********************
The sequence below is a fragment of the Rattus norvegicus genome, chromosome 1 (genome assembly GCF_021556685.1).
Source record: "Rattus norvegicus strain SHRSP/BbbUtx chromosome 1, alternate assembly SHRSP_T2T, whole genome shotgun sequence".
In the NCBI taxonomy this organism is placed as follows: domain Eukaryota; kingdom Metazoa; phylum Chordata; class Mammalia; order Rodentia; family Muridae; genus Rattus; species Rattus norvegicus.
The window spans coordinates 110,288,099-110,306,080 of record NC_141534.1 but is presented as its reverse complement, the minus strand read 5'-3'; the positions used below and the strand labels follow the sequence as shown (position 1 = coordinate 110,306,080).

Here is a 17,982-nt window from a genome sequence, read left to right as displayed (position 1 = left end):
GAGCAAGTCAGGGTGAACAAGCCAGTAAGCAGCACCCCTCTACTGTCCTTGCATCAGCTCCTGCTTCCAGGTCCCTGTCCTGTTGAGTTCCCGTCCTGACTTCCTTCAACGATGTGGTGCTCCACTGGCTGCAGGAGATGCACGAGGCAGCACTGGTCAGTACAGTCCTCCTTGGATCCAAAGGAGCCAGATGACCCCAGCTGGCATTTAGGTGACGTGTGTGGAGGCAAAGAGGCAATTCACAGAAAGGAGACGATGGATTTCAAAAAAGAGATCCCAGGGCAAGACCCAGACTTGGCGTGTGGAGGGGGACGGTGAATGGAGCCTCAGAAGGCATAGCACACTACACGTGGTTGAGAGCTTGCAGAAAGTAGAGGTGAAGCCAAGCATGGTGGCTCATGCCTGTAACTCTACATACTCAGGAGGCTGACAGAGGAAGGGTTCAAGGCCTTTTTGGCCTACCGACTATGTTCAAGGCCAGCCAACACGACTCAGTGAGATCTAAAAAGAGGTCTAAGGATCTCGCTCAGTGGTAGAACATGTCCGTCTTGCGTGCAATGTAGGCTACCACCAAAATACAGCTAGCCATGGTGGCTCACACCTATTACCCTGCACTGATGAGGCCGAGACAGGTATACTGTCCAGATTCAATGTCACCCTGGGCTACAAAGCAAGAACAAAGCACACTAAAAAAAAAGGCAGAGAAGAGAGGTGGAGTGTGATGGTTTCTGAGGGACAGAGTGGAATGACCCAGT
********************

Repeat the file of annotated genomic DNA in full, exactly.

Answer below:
The sequence below is a fragment of the Rattus norvegicus genome, chromosome 1 (genome assembly GCF_021556685.1).
Source record: "Rattus norvegicus strain SHRSP/BbbUtx chromosome 1, alternate assembly SHRSP_T2T, whole genome shotgun sequence".
In the NCBI taxonomy this organism is placed as follows: domain Eukaryota; kingdom Metazoa; phylum Chordata; class Mammalia; order Rodentia; family Muridae; genus Rattus; species Rattus norvegicus.
The window spans coordinates 110,288,099-110,306,080 of record NC_141534.1 but is presented as its reverse complement, the minus strand read 5'-3'; the positions used below and the strand labels follow the sequence as shown (position 1 = coordinate 110,306,080).

Here is a 17,982-nt window from a genome sequence, read left to right as displayed (position 1 = left end):
GAGCAAGTCAGGGTGAACAAGCCAGTAAGCAGCACCCCTCTACTGTCCTTGCATCAGCTCCTGCTTCCAGGTCCCTGTCCTGTTGAGTTCCCGTCCTGACTTCCTTCAACGATGTGGTGCTCCACTGGCTGCAGGAGATGCACGAGGCAGCACTGGTCAGTACAGTCCTCCTTGGATCCAAAGGAGCCAGATGACCCCAGCTGGCATTTAGGTGACGTGTGTGGAGGCAAAGAGGCAATTCACAGAAAGGAGACGATGGATTTCAAAAAAGAGATCCCAGGGCAAGACCCAGACTTGGCGTGTGGAGGGGGACGGTGAATGGAGCCTCAGAAGGCATAGCACACTACACGTGGTTGAGAGCTTGCAGAAAGTAGAGGTGAAGCCAAGCATGGTGGCTCATGCCTGTAACTCTACATACTCAGGAGGCTGACAGAGGAAGGGTTCAAGGCCTTTTTGGCCTACCGACTATGTTCAAGGCCAGCCAACACGACTCAGTGAGATCTAAAAAGAGGTCTAAGGATCTCGCTCAGTGGTAGAACATGTCCGTCTTGCGTGCAATGTAGGCTACCACCAAAATACAGCTAGCCATGGTGGCTCACACCTATTACCCTGCACTGATGAGGCCGAGACAGGTATACTGTCCAGATTCAATGTCACCCTGGGCTACAAAGCAAGAACAAAGCACACTAAAAAAAAAGGCAGAGAAGAGAGGTGGAGTGTGATGGTTTCTGAGGGACAGAGTGGAATGACCCAGT